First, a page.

Survivor’s Guilt

dezireé a. brown | Poetry

Yesterday, I watched a Black

man walk

head-on into

incoming traffic

on Central. My frustration

flattened when I realized

that his eyes

were closed, lips

open, murmuring to himself as if

he was completely unaware

of the chaos

around him. Precious driftwood

in the center

of raging concrete


It was only three days

after Jordan

Neely was murdered by a man

with a handful of

rotten pennies. Black body

in distress: then,

blood magic.

then, long white arms

of death. this country

again swallows

Black rage ‒ its purest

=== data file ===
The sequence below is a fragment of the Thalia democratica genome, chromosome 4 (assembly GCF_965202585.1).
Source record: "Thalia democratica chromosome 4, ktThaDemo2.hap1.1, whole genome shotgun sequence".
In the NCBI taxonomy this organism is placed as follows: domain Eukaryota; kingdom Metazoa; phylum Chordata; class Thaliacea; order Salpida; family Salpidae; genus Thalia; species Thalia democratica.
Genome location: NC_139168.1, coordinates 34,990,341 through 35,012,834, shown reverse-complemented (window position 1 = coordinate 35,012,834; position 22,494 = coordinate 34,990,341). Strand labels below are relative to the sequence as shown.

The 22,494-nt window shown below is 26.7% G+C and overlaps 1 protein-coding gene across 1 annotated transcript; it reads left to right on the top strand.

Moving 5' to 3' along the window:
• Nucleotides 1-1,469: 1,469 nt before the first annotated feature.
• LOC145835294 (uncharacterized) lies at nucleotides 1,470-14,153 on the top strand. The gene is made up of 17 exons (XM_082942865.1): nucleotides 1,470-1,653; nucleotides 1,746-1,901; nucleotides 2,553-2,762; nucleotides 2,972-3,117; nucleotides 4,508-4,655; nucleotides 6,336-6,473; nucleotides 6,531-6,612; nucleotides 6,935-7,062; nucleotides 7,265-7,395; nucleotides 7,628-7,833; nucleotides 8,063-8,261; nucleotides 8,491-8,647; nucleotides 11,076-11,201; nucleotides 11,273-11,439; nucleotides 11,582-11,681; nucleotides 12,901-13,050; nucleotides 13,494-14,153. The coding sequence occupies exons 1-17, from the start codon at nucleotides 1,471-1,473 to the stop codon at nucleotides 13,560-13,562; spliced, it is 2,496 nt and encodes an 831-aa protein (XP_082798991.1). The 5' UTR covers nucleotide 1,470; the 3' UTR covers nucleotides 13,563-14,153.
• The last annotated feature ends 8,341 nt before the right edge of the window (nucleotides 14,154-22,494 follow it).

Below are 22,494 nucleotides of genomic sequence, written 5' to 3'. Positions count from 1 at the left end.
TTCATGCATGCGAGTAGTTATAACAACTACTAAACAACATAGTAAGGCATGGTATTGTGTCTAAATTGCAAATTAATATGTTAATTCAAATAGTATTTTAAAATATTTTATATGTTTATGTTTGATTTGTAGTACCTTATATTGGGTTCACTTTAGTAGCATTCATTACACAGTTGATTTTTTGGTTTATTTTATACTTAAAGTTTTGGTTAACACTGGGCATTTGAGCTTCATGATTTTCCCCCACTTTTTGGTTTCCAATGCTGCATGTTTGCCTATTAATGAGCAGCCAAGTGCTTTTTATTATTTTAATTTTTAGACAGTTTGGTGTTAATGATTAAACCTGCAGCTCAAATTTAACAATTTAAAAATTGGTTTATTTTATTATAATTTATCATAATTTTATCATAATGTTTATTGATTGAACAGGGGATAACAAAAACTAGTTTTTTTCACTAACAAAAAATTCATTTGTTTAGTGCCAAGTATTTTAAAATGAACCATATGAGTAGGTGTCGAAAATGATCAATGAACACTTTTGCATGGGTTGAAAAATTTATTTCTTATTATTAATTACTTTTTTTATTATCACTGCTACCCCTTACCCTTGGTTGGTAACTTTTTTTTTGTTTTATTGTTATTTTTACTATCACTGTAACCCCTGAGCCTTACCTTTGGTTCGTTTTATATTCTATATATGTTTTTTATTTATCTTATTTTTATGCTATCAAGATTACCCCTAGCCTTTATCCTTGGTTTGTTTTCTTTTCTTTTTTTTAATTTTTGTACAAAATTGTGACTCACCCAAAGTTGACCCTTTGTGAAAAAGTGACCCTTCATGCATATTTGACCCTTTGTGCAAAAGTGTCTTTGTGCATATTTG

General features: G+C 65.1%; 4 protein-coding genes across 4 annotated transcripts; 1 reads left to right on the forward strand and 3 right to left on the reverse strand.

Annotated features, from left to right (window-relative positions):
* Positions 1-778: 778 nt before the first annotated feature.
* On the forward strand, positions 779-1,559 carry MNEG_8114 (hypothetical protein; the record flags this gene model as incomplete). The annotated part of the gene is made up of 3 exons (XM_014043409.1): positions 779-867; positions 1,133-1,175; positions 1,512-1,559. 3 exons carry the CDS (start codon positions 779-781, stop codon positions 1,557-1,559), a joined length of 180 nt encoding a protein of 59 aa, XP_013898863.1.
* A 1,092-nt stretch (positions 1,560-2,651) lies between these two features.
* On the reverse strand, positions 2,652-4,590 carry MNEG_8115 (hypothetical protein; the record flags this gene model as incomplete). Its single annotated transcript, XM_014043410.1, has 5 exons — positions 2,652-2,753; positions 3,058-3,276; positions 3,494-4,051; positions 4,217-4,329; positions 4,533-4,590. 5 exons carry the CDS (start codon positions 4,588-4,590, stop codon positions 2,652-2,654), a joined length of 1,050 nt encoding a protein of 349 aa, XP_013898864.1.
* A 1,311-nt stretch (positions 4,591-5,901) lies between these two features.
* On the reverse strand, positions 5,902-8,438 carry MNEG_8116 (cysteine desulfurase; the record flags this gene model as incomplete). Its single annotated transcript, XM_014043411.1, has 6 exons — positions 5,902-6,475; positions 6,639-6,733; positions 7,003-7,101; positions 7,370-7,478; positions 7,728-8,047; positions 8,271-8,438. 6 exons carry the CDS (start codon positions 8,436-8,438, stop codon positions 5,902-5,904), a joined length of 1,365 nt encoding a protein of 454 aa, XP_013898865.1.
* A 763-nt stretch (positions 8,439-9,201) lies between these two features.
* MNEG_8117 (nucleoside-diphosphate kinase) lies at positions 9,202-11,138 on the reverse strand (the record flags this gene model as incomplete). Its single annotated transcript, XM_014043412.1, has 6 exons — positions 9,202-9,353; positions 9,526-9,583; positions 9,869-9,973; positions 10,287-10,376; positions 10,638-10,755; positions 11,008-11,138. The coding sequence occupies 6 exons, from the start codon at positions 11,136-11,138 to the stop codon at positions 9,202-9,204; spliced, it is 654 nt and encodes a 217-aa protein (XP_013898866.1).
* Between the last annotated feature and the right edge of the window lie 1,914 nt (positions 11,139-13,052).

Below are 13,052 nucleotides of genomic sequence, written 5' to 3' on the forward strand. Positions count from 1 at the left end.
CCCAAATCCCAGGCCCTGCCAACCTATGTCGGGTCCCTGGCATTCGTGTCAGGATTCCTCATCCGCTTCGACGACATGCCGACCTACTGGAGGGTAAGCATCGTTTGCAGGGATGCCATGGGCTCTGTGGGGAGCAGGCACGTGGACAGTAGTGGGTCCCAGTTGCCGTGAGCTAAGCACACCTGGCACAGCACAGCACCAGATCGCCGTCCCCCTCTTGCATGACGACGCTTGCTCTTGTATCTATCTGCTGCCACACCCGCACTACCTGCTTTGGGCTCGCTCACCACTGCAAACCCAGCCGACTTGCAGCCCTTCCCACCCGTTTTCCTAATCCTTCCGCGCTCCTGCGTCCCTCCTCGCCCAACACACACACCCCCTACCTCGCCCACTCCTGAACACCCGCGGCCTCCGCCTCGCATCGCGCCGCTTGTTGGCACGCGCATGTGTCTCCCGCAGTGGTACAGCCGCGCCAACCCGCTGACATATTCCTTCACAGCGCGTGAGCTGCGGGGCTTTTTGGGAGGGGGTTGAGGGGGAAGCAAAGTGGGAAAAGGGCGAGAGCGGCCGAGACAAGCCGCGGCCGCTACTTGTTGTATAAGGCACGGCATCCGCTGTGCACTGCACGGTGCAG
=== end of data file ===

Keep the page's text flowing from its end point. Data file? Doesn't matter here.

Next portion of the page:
ambrosia; its most

treasured commodity.

Of course I do not know

if these events

were related, but I could feel

his desperation

from inside the car:


outstretched, pleading

for the warm embrace

of metal in motion.

Too often we are told to stare

in the face

of our fears, only to be met

with a noose hanging

from frantic blue

eyes. I do not know

if Jordan’s absence was the source

of his anguish,

but how could it not be?

Tell me:

how could it not?